Let's say I have been studying an older theorem statement and its proof. I feel that it can be improved, e.g., I can make it a stronger double-implication theorem statement, with a different proof. Would I still need to cite the paper from which I first studied the theorem? Even though my work is completely organic and self-contained?


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    $\begingroup$ Wouldn't hurt to mention it as context to what you are improving. $\endgroup$ – gowrath Sep 29 '16 at 1:39
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    $\begingroup$ Yes, you need to cite it. If it's at all possible even to make a weak argument as to why you should cite something, you probably should be citing it. I know where you're coming from though. $\endgroup$ – Matt Samuel Sep 29 '16 at 1:40
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    $\begingroup$ @MattSamuel: Sounds a bit extreme? Should I cite Leibniz whenever I use the chain rule for derivatives too? After all that's why he invented the notation... $\endgroup$ – user541686 Sep 29 '16 at 6:41
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    $\begingroup$ @Mehrdad Wouldn't you cite Leibniz if you claimed a novel, improved chain rule and proof thereof? The question here was not about mere usage, but rather building upon. $\endgroup$ – dxiv Sep 29 '16 at 7:12
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    $\begingroup$ Especially with search engines nowadays, a reader of the old paper would be able to find your improvement by looking for papers that cite the old paper. $\endgroup$ – RemcoGerlich Sep 29 '16 at 8:41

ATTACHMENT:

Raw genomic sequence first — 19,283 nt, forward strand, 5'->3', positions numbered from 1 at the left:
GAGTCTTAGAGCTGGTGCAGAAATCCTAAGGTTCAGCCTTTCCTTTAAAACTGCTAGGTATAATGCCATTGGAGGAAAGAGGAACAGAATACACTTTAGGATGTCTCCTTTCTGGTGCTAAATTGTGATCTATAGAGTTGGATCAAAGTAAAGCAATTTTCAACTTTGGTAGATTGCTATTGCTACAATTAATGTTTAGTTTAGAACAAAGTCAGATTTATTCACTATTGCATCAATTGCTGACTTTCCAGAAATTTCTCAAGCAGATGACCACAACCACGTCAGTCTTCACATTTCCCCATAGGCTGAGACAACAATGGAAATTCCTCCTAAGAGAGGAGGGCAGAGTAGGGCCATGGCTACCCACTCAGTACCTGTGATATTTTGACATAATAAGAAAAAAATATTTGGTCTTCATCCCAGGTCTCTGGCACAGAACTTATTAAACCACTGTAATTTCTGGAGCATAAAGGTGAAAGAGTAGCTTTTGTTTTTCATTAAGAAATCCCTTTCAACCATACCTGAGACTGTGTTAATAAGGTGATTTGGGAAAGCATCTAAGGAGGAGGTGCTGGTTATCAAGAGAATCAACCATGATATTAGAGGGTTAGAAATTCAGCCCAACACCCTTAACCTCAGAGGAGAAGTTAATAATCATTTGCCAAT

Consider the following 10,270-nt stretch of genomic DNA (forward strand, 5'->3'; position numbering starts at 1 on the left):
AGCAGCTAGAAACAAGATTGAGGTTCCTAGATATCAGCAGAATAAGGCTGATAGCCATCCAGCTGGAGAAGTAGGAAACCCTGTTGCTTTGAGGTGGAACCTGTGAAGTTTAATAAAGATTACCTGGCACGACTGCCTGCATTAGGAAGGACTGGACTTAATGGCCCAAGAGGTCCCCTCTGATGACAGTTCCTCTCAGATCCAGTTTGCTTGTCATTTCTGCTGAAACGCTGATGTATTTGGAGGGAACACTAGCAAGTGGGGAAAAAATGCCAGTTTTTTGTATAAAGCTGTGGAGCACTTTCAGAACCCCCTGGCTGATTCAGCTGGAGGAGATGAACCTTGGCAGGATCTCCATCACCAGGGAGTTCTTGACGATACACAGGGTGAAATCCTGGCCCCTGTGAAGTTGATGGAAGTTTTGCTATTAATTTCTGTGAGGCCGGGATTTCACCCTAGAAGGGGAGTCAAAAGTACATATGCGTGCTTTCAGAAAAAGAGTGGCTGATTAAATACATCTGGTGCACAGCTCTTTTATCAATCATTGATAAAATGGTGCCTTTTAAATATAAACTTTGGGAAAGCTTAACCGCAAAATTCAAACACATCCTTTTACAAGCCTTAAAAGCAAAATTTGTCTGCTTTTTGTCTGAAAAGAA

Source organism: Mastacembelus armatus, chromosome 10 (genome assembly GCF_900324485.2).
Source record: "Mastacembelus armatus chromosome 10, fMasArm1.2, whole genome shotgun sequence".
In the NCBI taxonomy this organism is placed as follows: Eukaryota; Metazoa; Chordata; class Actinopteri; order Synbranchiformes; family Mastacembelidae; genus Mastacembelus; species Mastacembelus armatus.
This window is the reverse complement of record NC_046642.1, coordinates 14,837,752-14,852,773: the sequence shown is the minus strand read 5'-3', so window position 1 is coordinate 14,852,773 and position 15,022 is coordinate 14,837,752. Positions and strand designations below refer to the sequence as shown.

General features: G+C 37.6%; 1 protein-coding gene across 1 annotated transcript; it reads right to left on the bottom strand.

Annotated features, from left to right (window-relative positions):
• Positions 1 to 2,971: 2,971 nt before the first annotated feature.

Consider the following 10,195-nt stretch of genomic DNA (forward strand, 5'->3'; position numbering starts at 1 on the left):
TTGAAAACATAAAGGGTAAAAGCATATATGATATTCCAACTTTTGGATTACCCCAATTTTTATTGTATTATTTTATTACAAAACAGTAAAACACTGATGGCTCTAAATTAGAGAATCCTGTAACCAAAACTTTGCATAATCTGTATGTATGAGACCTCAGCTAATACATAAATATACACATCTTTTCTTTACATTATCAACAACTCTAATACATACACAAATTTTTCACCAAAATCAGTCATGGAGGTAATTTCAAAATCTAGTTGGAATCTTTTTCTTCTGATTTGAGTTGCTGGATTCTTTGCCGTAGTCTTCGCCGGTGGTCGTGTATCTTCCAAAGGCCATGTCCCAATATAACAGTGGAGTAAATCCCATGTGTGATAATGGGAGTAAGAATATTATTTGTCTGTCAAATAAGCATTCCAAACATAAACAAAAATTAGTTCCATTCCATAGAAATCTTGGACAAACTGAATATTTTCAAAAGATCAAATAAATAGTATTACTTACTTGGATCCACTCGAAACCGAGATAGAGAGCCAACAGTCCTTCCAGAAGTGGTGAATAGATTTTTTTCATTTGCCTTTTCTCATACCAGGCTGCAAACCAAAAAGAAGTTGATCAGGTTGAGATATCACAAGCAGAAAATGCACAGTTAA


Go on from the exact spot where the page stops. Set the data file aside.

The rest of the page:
I've done everything in my research completely from scratch. I require no outside results to prove my theorems (I'm writing a blog about this, mostly because I don't have time to write papers; here is a link to the blog). My methods are new and almost unrecognizable if you're coming from the classical theory. But obviously I didn't come up with these things in a vacuum, and I searched and there have been others with very similar ideas. I read lots of stuff and synthesized it into new stuff that does the same thing but a little bit better. This is what every researcher does to one extent or another. Would you even have thought of this if you hadn't seen the past result? Probably not. So give them credit!

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    $\begingroup$ Thanks so much @MattSamuel, especially for noting that, "this is what every researcher does to one extent or another." $\endgroup$ – User001 Sep 29 '16 at 2:45
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    $\begingroup$ @user58865 No problem. $\endgroup$ – Matt Samuel Sep 29 '16 at 2:47
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    $\begingroup$ That edges with self-advertising already! :) $\endgroup$ – dbanet Sep 29 '16 at 17:53
  • $\begingroup$ @MattSamuel you need a better blogging site $\endgroup$ – Aven Desta Jul 30 '20 at 14:46
  • $\begingroup$ @Babydesta Yes it died a long time ago :) $\endgroup$ – Matt Samuel Jul 30 '20 at 14:47

Adding this only because I think the point wasn't emphasized enough in the other answers, but it may actually hurt the credibility - or, at least, the perceived professionalism - of your paper if you did not cite the old result. An important part of research is to establish context and relevance, and anyone who happens to know or find the old result might (wrongly) conclude that you didn't carry out that part as expected if you didn't cite the prior work.

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    $\begingroup$ Notably, Einstein's relativity publications were extremely light on relevant citations, and one result of that has been historical controversy that continues to this day. $\endgroup$ – bright-star Sep 29 '16 at 14:55
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    $\begingroup$ I probably should've mentioned this in my answer, but having it in yours is just as useful, right? $\endgroup$ – Matt Samuel Sep 29 '16 at 16:37
  • $\begingroup$ @MattSamuel One could read it between the lines in your answer, too, but I thought it's worth having it spelled out loud and clear. $\endgroup$ – dxiv Sep 29 '16 at 17:23

I'm not 100% sure, but you should always cite something if you can. If it inspired your result, you should be citing it.


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